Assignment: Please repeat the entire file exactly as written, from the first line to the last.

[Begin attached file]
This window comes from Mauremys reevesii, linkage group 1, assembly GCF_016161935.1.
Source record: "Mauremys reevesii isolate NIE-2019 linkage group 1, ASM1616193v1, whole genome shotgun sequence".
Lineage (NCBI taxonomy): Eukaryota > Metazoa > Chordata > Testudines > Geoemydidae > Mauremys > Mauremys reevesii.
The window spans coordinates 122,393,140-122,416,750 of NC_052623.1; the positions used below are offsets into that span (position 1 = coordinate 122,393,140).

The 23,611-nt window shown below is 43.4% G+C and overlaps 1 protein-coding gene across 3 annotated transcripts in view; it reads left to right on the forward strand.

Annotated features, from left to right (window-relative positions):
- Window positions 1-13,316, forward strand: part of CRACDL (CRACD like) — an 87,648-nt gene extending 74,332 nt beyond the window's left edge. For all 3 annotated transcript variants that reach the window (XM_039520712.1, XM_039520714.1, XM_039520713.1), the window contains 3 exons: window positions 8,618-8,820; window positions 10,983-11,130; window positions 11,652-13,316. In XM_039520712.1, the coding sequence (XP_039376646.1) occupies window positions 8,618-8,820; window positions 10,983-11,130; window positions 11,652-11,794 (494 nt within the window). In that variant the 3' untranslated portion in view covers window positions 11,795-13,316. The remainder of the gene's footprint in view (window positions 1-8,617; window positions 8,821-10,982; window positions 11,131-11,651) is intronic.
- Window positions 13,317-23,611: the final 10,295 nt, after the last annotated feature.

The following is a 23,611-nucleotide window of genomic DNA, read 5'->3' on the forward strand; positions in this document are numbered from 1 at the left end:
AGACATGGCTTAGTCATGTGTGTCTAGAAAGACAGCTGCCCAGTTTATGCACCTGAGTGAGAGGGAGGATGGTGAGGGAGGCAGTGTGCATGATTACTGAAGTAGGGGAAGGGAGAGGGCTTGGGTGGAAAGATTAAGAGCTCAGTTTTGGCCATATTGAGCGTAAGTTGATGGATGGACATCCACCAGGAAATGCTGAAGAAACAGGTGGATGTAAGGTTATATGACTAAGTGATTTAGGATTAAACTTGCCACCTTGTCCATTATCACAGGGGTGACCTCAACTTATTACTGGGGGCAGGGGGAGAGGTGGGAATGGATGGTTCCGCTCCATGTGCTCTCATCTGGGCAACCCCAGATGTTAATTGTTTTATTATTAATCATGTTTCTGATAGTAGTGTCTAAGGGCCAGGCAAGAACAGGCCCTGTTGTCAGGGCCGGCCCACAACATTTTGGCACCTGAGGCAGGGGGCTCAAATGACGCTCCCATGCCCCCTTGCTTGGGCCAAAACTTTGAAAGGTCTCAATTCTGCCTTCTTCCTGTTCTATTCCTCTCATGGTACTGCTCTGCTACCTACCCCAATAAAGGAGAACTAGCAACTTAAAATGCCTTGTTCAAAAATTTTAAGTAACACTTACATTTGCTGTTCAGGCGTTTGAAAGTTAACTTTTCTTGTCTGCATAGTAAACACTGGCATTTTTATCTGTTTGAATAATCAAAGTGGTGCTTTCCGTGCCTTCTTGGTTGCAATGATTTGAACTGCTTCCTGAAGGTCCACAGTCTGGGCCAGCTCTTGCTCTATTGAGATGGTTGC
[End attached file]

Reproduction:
This window comes from Mauremys reevesii, linkage group 1, assembly GCF_016161935.1.
Source record: "Mauremys reevesii isolate NIE-2019 linkage group 1, ASM1616193v1, whole genome shotgun sequence".
Lineage (NCBI taxonomy): Eukaryota > Metazoa > Chordata > Testudines > Geoemydidae > Mauremys > Mauremys reevesii.
The window spans coordinates 122,393,140-122,416,750 of NC_052623.1; the positions used below are offsets into that span (position 1 = coordinate 122,393,140).

The 23,611-nt window shown below is 43.4% G+C and overlaps 1 protein-coding gene across 3 annotated transcripts in view; it reads left to right on the forward strand.

Annotated features, from left to right (window-relative positions):
- Window positions 1-13,316, forward strand: part of CRACDL (CRACD like) — an 87,648-nt gene extending 74,332 nt beyond the window's left edge. For all 3 annotated transcript variants that reach the window (XM_039520712.1, XM_039520714.1, XM_039520713.1), the window contains 3 exons: window positions 8,618-8,820; window positions 10,983-11,130; window positions 11,652-13,316. In XM_039520712.1, the coding sequence (XP_039376646.1) occupies window positions 8,618-8,820; window positions 10,983-11,130; window positions 11,652-11,794 (494 nt within the window). In that variant the 3' untranslated portion in view covers window positions 11,795-13,316. The remainder of the gene's footprint in view (window positions 1-8,617; window positions 8,821-10,982; window positions 11,131-11,651) is intronic.
- Window positions 13,317-23,611: the final 10,295 nt, after the last annotated feature.

The following is a 23,611-nucleotide window of genomic DNA, read 5'->3' on the forward strand; positions in this document are numbered from 1 at the left end:
AGACATGGCTTAGTCATGTGTGTCTAGAAAGACAGCTGCCCAGTTTATGCACCTGAGTGAGAGGGAGGATGGTGAGGGAGGCAGTGTGCATGATTACTGAAGTAGGGGAAGGGAGAGGGCTTGGGTGGAAAGATTAAGAGCTCAGTTTTGGCCATATTGAGCGTAAGTTGATGGATGGACATCCACCAGGAAATGCTGAAGAAACAGGTGGATGTAAGGTTATATGACTAAGTGATTTAGGATTAAACTTGCCACCTTGTCCATTATCACAGGGGTGACCTCAACTTATTACTGGGGGCAGGGGGAGAGGTGGGAATGGATGGTTCCGCTCCATGTGCTCTCATCTGGGCAACCCCAGATGTTAATTGTTTTATTATTAATCATGTTTCTGATAGTAGTGTCTAAGGGCCAGGCAAGAACAGGCCCTGTTGTCAGGGCCGGCCCACAACATTTTGGCACCTGAGGCAGGGGGCTCAAATGACGCTCCCATGCCCCCTTGCTTGGGCCAAAACTTTGAAAGGTCTCAATTCTGCCTTCTTCCTGTTCTATTCCTCTCATGGTACTGCTCTGCTACCTACCCCAATAAAGGAGAACTAGCAACTTAAAATGCCTTGTTCAAAAATTTTAAGTAACACTTACATTTGCTGTTCAGGCGTTTGAAAGTTAACTTTTCTTGTCTGCATAGTAAACACTGGCATTTTTATCTGTTTGAATAATCAAAGTGGTGCTTTCCGTGCCTTCTTGGTTGCAATGATTTGAACTGCTTCCTGAAGGTCCACAGTCTGGGCCAGCTCTTGCTCTATTGAGATGGTTGC